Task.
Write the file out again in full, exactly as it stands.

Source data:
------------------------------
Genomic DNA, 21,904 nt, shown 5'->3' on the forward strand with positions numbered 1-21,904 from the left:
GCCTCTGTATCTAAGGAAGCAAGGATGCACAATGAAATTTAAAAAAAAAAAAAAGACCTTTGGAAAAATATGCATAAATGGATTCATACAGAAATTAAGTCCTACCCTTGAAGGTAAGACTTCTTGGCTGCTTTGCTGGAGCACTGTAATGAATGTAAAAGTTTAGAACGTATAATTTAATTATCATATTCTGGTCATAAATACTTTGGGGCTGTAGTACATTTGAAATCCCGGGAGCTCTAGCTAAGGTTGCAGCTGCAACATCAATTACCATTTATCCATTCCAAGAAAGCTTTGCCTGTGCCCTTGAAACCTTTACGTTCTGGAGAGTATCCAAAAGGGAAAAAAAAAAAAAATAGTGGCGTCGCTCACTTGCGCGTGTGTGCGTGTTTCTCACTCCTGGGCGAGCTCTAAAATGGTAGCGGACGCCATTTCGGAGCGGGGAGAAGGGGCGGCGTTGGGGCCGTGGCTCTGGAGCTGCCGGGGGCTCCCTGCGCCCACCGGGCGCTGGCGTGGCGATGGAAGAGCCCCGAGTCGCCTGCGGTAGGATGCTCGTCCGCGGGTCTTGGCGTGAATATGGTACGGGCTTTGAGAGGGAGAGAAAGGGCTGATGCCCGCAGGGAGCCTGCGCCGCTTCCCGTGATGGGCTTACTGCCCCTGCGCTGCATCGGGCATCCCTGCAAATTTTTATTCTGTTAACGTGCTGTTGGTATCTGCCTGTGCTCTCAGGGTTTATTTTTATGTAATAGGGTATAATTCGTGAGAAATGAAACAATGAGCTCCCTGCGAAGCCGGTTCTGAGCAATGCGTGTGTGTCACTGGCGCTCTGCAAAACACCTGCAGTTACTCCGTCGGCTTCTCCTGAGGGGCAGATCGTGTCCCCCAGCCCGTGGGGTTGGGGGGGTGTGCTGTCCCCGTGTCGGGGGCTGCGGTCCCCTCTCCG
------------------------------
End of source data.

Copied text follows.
Genomic DNA, 21,904 nt, shown 5'->3' on the forward strand with positions numbered 1-21,904 from the left:
GCCTCTGTATCTAAGGAAGCAAGGATGCACAATGAAATTTAAAAAAAAAAAAAAGACCTTTGGAAAAATATGCATAAATGGATTCATACAGAAATTAAGTCCTACCCTTGAAGGTAAGACTTCTTGGCTGCTTTGCTGGAGCACTGTAATGAATGTAAAAGTTTAGAACGTATAATTTAATTATCATATTCTGGTCATAAATACTTTGGGGCTGTAGTACATTTGAAATCCCGGGAGCTCTAGCTAAGGTTGCAGCTGCAACATCAATTACCATTTATCCATTCCAAGAAAGCTTTGCCTGTGCCCTTGAAACCTTTACGTTCTGGAGAGTATCCAAAAGGGAAAAAAAAAAAAAATAGTGGCGTCGCTCACTTGCGCGTGTGTGCGTGTTTCTCACTCCTGGGCGAGCTCTAAAATGGTAGCGGACGCCATTTCGGAGCGGGGAGAAGGGGCGGCGTTGGGGCCGTGGCTCTGGAGCTGCCGGGGGCTCCCTGCGCCCACCGGGCGCTGGCGTGGCGATGGAAGAGCCCCGAGTCGCCTGCGGTAGGATGCTCGTCCGCGGGTCTTGGCGTGAATATGGTACGGGCTTTGAGAGGGAGAGAAAGGGCTGATGCCCGCAGGGAGCCTGCGCCGCTTCCCGTGATGGGCTTACTGCCCCTGCGCTGCATCGGGCATCCCTGCAAATTTTTATTCTGTTAACGTGCTGTTGGTATCTGCCTGTGCTCTCAGGGTTTATTTTTATGTAATAGGGTATAATTCGTGAGAAATGAAACAATGAGCTCCCTGCGAAGCCGGTTCTGAGCAATGCGTGTGTGTCACTGGCGCTCTGCAAAACACCTGCAGTTACTCCGTCGGCTTCTCCTGAGGGGCAGATCGTGTCCCCCAGCCCGTGGGGTTGGGGGGGTGTGCTGTCCCCGTGTCGGGGGCTGCGGTCCCCTCTCCG